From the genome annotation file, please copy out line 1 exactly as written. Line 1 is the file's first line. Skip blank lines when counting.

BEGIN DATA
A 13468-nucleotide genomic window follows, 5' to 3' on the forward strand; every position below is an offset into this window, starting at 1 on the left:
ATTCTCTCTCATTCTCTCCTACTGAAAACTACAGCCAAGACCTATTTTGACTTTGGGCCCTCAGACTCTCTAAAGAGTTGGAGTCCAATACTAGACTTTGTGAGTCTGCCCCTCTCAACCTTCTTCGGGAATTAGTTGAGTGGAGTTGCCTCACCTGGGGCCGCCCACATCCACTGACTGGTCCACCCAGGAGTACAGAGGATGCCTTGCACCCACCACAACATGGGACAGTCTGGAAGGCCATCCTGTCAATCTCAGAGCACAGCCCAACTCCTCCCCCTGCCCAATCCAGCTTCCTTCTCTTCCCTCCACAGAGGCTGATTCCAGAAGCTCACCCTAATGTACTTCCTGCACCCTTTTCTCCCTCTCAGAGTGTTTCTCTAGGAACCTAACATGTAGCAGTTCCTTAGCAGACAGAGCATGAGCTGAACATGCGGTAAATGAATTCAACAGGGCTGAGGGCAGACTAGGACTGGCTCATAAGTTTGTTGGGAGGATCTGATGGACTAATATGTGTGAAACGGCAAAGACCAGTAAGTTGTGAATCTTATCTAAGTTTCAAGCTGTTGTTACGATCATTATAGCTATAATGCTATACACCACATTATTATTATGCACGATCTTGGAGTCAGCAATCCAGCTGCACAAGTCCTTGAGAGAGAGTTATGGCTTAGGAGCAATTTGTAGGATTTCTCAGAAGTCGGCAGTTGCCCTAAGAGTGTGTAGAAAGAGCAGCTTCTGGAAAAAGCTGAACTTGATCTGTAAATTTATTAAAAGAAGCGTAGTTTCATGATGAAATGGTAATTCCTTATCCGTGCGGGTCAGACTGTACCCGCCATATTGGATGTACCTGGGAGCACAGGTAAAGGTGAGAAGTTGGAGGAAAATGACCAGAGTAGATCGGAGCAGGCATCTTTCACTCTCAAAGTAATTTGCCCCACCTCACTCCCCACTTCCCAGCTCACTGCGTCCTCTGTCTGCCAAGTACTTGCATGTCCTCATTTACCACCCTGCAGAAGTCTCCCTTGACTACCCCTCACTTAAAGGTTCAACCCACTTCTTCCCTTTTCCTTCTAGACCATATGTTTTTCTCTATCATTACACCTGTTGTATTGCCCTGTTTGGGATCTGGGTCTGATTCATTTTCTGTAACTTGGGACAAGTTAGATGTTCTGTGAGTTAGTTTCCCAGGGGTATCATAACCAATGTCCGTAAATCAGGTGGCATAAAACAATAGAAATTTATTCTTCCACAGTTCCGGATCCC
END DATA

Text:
A 13468-nucleotide genomic window follows, 5' to 3' on the forward strand; every position below is an offset into this window, starting at 1 on the left: